Saturday, June 25, 2011

Slow Labour, Good Results

We arrived in Gillams to temperatures around 45F/7C, grey skies and gusting winds. It was a bit of shock after sweating it out in New York the previous weeks. It seemed amazing that the leaves were nearly out on the trees and flowers were blooming. The cycle of nature will continue ceaselessly despite a refusal to advance into summer on the part of the weather, or so it seems.

Then the sun came out yesterday afternoon. I tossed my To-Do list for the dyeing/spinning workshop aside and dove into my garden. Well, first I had to find my garden.

Here is a bed that I have reclaimed from the weeds. Doesn't look like much? Check out the other three beds and then get back to me.

Over the winter, I put down plastic over the beds and, for as long as the weather permitted, I dumped our kitchen compost under the plastic. When we left in March, I peeked under the plastic and nothing had decomposed - it looked exactly like it did the day I put it there. This has changed. Everything is beautifully decomposed and the soil is gorgeous, or it is gorgeous once the weeds are pulled. As you can see, the weeds won't be stopped by flimsy plastic. It is slow work but it is good work.

I have been reading Gardening at the Dragon's Gate by Wendy Johnson. She was the head gardener at Green Gulch for three decades and she has a lot to share about living with your garden - getting your hands dirty in the soil and in your life. Her chapter on compost is incredible. I feel newly inspired to be more systematic about my composting and quite humbled before this miracle of life and death. It is a beautiful book and I highly recommend it.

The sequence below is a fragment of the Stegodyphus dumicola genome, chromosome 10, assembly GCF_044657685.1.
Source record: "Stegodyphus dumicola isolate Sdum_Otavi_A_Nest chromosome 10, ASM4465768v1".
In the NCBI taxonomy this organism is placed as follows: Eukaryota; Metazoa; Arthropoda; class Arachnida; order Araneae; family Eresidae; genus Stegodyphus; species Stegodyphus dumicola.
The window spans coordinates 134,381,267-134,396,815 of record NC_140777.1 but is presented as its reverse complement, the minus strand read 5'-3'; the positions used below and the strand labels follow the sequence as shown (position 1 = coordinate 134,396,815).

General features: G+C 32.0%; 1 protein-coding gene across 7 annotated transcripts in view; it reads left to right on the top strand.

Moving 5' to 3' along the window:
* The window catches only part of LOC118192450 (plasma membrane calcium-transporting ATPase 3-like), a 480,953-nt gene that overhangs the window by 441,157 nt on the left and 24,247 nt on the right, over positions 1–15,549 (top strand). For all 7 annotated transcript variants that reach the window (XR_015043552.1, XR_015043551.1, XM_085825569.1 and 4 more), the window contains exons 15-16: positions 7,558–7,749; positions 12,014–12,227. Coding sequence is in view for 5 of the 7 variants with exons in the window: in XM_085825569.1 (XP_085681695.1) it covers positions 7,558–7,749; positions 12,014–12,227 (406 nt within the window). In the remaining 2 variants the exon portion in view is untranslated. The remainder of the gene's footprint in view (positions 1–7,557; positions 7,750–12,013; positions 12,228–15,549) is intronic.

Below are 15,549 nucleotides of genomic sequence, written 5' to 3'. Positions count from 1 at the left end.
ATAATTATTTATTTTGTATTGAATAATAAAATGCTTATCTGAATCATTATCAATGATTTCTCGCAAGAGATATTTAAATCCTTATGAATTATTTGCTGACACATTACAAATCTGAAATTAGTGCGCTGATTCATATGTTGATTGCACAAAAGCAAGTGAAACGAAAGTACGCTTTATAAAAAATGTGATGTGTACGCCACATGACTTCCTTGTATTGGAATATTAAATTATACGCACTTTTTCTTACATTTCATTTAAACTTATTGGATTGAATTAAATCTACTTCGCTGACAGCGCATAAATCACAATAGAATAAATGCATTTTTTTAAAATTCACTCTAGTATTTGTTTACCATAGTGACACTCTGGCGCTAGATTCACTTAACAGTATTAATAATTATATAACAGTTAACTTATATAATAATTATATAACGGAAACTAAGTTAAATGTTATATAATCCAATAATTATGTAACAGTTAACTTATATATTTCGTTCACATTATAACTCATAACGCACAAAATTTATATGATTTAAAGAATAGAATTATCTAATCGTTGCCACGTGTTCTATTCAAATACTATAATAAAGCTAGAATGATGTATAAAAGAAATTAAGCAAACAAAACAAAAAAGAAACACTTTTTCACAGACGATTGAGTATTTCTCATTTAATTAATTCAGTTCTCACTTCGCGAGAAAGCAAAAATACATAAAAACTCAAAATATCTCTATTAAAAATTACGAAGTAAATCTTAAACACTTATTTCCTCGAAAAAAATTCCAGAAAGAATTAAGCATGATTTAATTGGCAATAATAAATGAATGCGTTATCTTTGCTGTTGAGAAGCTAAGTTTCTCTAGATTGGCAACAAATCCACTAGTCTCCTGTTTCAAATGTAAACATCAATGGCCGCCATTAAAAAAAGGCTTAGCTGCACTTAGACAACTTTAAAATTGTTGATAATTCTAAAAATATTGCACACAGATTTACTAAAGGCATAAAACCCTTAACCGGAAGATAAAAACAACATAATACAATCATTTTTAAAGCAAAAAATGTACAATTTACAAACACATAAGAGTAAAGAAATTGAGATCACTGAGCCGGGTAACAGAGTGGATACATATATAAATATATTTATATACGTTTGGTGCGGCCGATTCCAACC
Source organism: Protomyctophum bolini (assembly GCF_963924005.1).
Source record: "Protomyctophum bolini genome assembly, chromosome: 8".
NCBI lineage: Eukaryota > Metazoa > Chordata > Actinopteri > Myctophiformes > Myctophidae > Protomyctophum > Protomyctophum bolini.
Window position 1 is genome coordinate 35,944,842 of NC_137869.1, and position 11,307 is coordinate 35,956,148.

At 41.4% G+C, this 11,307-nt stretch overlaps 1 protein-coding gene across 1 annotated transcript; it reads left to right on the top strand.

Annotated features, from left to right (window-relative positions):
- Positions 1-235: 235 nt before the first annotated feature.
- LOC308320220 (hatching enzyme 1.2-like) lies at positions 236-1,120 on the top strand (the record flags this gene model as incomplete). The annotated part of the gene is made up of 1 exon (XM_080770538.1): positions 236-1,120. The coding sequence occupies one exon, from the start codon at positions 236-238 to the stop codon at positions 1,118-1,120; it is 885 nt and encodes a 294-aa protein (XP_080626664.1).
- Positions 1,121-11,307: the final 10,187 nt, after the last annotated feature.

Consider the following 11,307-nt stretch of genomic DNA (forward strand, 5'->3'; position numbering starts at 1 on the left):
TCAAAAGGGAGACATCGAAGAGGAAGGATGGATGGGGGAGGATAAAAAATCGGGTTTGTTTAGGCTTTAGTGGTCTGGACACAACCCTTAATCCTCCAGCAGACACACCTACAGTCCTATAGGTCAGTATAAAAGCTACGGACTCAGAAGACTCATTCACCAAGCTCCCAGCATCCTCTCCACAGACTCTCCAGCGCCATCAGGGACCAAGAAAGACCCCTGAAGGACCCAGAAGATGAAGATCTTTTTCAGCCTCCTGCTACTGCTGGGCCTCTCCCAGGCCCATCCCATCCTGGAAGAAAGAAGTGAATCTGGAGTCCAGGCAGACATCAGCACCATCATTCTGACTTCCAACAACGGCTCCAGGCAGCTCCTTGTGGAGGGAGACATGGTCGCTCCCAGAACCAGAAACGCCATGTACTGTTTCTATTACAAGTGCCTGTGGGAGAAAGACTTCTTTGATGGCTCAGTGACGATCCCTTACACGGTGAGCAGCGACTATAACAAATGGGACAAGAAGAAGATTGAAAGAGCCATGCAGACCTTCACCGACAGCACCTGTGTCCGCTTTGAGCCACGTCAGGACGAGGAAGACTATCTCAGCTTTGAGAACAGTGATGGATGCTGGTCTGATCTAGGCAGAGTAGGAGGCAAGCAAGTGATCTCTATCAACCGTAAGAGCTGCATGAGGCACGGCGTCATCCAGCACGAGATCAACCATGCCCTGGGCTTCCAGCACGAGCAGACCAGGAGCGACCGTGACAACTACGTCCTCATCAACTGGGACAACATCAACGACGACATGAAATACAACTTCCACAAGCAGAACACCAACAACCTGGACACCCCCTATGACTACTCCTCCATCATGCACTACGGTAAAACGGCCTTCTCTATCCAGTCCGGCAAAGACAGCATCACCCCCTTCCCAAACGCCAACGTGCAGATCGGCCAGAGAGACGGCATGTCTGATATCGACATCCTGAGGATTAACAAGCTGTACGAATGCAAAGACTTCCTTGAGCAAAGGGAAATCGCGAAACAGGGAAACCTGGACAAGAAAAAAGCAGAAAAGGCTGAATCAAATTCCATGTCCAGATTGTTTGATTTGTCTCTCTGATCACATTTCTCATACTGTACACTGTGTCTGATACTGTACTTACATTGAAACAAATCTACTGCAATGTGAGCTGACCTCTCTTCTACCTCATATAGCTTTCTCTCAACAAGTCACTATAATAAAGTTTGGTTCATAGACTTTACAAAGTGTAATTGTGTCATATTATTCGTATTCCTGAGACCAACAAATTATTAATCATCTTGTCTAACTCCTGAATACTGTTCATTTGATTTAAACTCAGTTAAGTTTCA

Of course, she is gardening in California, which is a far cry from Newfoundland. We will never have vast fields of diverse vegetables and fruits. Her point, however, is that the gardener needs to become intimate with the soil, with the garden. Instead of fighting reality and bemoaning the fact that we will never, ever grow a watermelon in Newfoundland, we need to embrace what we have and embrace it completely.

It is the only way to garden.

Chives with strawberries in bloom behind.

A little visitor to the strawberry patch.

Reclaiming the yard is a process. A slow process.

1 comment:

E said...

Why not try several layers of cardboard and maybe straw if you can get it? No need to remove come spring and smothers weeds at least as well as plastic. You could also add lawn clipping from your yard.